As Campbell observes, there’s a contagiousness about the work and a common vocabulary Juilliard graduates share that makes it easy to bring them into the fold. “You come back from these experiences and you’re changed; other people see that, and want to be a part of it,” she explains. “Also, we just love Juilliard students because they are very, very creative.”

Their years at Juilliard seem to have been crucial to enhancing these artists’ involvement. Beth Konopka, a dance graduate of 2005 who now serves as chief operations officer of ASTEP, draws parallels between the rigors of her dance training and her role today as a fund-raiser. Salgado admits he was often tempted to leave school and “become a missionary for the cause of humanity,” but realized that staying at Juilliard would give him tools to create profound change. Maxwell de Paula (Drama, Group 36), a program facilitator for Homestead, says he uses his Juilliard training on a daily basis. “I do workshops about conflict, domestic violence, gang violence—I make them physical and engaging, because if you lecture the kids, it goes right through them.” And as Gerdts (who now volunteers with the United Nations High Commissioner for Refugees in Istanbul) explains, “The training I received at Juilliard has helped me in almost every aspect of my life, but particularly with this work—not just the exercises and philosophies but just saying yes; the priority is to have fun and be creative with these kids who have so little.”

While these alumni all excel in their own fields—Konopka danced with the Pascal Rioult Dance Company; Cindy Salgado, a 2005 dance alumna and a founding member of ASTEP, received a Princess Grace Award for her work—they do not see their artistic careers and their work at ASTEP as being at odds. Mauricio Salgado puts it succinctly: “As an arts educator, I only feel comfortable facilitating conversation about my craft if I am current in practice.” He adds, “To an extent, we’ve never lost the sense of ‘What are we doing? Who told us we could do this? Where did this come from?’ None of us have an M.B.A., none of us were trained for this in an institution ... but I think that we are paving a path for ourselves, and the act of paving it is very exciting.”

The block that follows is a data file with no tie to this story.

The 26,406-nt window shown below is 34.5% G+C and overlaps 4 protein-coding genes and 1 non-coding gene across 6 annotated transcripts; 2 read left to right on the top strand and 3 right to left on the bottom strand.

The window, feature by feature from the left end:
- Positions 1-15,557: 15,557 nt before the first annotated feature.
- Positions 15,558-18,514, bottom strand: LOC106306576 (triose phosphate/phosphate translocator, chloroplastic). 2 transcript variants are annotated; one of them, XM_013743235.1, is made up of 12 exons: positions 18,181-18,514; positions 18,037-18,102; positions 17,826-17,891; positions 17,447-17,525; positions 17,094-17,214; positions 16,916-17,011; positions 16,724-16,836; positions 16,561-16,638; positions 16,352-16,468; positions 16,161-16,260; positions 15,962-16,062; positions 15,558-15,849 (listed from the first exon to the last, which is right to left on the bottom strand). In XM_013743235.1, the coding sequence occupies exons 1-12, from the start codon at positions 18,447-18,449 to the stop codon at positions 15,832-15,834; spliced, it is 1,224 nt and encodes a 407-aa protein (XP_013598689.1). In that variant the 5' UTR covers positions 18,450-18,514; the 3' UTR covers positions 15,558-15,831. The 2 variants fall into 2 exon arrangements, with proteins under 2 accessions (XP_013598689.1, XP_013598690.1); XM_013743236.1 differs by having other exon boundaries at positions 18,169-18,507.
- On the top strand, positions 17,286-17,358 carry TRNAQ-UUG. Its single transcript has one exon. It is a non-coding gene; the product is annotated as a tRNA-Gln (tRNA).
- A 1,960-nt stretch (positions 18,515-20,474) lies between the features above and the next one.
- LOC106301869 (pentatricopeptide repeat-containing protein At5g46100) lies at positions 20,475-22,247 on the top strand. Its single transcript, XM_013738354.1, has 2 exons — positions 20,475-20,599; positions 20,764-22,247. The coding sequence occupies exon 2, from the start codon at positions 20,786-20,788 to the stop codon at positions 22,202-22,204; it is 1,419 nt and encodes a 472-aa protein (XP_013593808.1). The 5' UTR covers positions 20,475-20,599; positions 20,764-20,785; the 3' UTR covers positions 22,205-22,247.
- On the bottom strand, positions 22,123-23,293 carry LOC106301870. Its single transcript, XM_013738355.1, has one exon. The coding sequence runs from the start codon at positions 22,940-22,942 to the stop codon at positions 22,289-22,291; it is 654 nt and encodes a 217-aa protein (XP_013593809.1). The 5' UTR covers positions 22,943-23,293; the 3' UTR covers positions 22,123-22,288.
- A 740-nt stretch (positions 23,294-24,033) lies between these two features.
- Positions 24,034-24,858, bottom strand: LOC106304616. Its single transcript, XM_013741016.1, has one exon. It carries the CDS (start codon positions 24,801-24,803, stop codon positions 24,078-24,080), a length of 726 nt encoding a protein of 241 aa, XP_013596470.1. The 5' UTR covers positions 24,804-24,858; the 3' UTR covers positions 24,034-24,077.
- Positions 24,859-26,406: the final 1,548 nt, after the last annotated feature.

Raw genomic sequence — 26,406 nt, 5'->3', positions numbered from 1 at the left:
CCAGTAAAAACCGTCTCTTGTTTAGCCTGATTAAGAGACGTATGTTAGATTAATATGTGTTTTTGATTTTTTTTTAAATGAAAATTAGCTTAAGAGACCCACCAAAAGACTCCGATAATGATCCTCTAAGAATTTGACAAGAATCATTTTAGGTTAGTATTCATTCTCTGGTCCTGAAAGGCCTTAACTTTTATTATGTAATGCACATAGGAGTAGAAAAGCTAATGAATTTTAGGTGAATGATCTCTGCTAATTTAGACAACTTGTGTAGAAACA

Cindy Salgado says that she constantly tries to give more than she receives, but it’s impossible. “Every experience has brought me so many deep connections with beautiful people, both fellow artists and our students. These relationships have fed my life and keep me motivated to live playfully and passionately.”

Perhaps it is no small coincidence that the goals expressed for ASTEP have a lot in common with President Polisi’s aims for his students. In the preface to his book The Artist as Citizen, he stated: “Performing artists must no longer believe that their ‘work’ stops at the end of a performance. Active involvement of artists-citizens who are well-informed about the political, economic, and social components of our world will be the only way to realize the positive impact of the arts on our schools, organizations, and this nation as we move forward in the 21st century.”

Campbell’s desires for ASTEP resonate with that sentiment. “Beyond the basics for the kids that we work with,” she says, “we want them to know what it is to be an active citizen—what it means to take control of your life, and what it means to be able to give back to your community. We are definitely creating young leaders whom we hope are going to spread the same kind of amazing ways that art can transform communities everywhere they go.”

Konopka sums it up: “I really want to see new generations of artists being aware that that definition of career and focus can be broadened and expanded to include giving back to your community and being involved in a child’s life, even if it’s only for one summer—that even that small amount of time is changing other people’s lives. I want future generations to know that they have an option to do this kind of work that’s fantastic and extremely fulfilling. I want to inspire people with my story, telling them how I got involved with ASTEP and how I’m contributing and discovering talents that I had no idea I had. I think it’s all about opening up your perspective.”